But as the film evolved, and Marc and I began to have a relationship again, he was the only one who wouldn't let me get away with forgetting my past. I wanted Marc to let my male past die -- as I had -- but he had enshrined this history and even insisted on cherishing remnants of it. As much as I resisted this, I couldn't ignore the kernel of truth in what he was saying: I had to stop renouncing my history.
I started out believing this film was about Marc's quest for identity, but it was about my own. I thought my transition was complete, but instead Marc taught me I was only halfway, and that I had to somehow resurrect the first half of my life I had buried alive. This freed me to return home and reclaim my past. Though my situation is rare, everyone I know who has a sibling relates to the dynamic between Marc and me, and to my desire for my family to recognize who I've become instead of who I was when I left home.
Prodigal Sons has a deep reserve of high-octane dramatic fuel, but the film is so much more than its astonishing characters or the explosive moments we caught on camera. What sets this film apart is its exploration of the universal truths every family grapples with. In the end, this film is quite simply about love, and how one family faces challenges and triumphs that no one would have ever imagined."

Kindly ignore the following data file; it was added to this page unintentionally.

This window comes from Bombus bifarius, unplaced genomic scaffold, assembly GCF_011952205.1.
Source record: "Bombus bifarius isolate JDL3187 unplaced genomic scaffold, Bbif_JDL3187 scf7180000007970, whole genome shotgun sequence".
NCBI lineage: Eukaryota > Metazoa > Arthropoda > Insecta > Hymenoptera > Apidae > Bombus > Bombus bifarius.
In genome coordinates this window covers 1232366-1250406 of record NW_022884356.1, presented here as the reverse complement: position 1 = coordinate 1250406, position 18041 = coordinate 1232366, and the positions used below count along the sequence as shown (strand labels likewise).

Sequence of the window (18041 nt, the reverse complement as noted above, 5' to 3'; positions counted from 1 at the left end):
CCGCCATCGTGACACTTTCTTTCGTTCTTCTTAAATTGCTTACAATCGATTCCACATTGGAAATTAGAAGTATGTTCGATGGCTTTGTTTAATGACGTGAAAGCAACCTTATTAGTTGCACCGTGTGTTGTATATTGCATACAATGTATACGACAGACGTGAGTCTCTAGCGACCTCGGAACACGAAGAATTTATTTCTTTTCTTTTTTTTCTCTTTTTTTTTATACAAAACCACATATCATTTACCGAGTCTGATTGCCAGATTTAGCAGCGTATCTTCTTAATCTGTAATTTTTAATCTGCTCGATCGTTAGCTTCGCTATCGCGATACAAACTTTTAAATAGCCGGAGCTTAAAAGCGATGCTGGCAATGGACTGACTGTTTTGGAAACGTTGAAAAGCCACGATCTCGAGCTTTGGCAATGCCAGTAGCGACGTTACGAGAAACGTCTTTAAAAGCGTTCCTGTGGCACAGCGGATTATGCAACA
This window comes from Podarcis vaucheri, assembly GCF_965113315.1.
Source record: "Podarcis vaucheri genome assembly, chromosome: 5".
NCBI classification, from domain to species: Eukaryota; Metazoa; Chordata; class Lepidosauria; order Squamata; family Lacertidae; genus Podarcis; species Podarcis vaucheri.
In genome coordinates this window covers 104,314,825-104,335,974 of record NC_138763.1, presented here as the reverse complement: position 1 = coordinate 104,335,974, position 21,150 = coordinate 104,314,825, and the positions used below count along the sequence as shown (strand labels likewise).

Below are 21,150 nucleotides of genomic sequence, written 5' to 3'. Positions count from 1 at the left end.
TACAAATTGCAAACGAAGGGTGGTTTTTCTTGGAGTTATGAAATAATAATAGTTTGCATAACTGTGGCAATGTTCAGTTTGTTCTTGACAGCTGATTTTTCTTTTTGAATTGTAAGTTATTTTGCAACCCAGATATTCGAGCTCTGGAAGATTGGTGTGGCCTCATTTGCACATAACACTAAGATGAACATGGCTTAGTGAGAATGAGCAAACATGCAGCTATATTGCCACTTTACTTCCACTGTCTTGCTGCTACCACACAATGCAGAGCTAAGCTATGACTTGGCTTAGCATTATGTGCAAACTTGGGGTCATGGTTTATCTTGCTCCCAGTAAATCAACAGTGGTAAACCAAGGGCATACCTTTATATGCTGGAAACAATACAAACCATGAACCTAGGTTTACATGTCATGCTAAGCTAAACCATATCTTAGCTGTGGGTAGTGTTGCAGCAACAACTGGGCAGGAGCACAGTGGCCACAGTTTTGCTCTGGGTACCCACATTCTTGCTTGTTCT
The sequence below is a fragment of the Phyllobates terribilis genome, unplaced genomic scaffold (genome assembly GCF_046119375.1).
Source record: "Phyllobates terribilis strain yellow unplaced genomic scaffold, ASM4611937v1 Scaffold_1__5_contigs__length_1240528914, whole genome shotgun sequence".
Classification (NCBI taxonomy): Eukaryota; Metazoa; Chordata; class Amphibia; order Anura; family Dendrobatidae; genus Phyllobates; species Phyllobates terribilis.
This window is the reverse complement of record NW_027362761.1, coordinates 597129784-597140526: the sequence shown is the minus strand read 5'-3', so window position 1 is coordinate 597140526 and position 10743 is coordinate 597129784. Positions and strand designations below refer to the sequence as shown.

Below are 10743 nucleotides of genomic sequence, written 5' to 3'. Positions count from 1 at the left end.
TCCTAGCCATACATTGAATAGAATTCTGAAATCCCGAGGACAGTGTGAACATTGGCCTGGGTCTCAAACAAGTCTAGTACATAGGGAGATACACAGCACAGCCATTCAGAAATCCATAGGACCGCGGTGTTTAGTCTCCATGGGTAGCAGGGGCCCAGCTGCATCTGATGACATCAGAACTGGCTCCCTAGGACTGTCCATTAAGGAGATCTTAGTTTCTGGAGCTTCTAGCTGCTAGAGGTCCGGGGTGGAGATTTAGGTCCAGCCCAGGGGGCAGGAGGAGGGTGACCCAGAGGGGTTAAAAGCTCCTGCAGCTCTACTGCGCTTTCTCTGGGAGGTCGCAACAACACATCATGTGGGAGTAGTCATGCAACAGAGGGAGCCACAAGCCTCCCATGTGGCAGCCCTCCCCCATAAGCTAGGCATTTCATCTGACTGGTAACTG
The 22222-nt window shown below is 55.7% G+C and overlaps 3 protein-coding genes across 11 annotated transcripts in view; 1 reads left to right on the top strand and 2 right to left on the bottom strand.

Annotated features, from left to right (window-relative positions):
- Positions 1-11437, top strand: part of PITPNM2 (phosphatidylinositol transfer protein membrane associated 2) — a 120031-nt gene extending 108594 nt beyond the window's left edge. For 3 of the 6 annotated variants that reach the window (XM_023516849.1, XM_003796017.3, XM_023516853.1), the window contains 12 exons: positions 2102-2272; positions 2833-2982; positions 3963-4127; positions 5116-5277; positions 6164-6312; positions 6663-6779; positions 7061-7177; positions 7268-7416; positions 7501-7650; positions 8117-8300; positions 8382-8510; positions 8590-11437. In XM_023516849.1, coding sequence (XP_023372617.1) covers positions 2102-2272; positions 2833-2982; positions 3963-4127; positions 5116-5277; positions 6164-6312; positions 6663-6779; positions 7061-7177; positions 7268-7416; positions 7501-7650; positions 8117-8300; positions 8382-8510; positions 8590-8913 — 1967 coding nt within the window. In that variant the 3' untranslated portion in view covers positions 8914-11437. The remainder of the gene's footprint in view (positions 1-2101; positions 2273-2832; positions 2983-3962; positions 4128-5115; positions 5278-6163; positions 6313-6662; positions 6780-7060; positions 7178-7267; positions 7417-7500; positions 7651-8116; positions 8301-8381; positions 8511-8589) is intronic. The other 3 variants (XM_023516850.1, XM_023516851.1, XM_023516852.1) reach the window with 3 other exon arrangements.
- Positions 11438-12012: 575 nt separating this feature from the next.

The challenges Kim faces as a transgender almost seem small compared to the need for her to be the deciding force in her family following her father's death -- and occasionally the only one who is still able or willing to communicate with Marc after he enters a mental facility. Reed's documentary will unnerve you, astound you, and leave you overwhelmed with compassion for Kim and her mother. Here's the trailer:
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In Kirsty MacDonald's mind-blowing documentary from New Zealand entitled Assume Nothing, we meet some amazing men and women who have used their own definitions of gender as a major focus for their art. They include:
- Mani Bruce Mitchell, born more than 50 years ago as a hermaphrodite. Mani discusses the shame she was always made to feel during her childhood about her body.
- Shigeyuki Kihara, a Japanese-Samoan performance artist and photographer who identifies as a Fa'afafine (a third gender specific to Samoan culture). Whether performing onstage in Sydney, Australia, or having her work on display at New York's Metropolitan Museum of Art, Kihara sees herself as normal and the rest of the world as needing to catch up. She believes that cisgenderism is the alternative gender identity to transgenderism (and not the other way around).
- Jack Byrne, a New Zealand transman poet and human rights activist who takes great pride in his skill as both a drag king and drag queen.